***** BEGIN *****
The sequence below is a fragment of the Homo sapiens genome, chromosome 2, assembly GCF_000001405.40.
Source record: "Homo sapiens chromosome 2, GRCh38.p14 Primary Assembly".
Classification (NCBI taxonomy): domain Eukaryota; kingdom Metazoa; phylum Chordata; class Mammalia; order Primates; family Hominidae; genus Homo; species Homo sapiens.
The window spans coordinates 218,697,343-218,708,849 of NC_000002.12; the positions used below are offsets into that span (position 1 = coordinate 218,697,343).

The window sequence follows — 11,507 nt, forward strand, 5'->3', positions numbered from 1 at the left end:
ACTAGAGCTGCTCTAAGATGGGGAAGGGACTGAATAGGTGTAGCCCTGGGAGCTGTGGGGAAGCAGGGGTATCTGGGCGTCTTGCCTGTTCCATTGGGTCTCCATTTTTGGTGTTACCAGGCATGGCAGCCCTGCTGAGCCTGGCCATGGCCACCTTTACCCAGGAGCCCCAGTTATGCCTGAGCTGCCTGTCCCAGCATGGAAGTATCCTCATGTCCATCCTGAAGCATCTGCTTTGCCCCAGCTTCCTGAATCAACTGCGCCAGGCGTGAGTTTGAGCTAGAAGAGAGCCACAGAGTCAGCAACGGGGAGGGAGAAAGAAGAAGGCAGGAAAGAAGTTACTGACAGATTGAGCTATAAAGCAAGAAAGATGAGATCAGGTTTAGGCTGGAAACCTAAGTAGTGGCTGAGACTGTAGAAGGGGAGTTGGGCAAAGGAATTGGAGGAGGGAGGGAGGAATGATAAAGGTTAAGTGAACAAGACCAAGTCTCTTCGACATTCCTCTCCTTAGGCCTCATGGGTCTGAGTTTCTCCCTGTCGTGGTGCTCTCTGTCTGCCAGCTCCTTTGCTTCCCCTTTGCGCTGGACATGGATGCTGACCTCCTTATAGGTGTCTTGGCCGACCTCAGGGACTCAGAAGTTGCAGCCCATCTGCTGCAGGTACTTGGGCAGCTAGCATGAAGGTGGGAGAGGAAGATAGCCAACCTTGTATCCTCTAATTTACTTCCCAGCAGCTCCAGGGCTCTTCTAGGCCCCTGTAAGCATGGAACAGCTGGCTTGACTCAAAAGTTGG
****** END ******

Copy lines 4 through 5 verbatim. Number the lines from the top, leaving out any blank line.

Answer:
The window spans coordinates 218,697,343-218,708,849 of NC_000002.12; the positions used below are offsets into that span (position 1 = coordinate 218,697,343).

The window sequence follows — 11,507 nt, forward strand, 5'->3', positions numbered from 1 at the left end: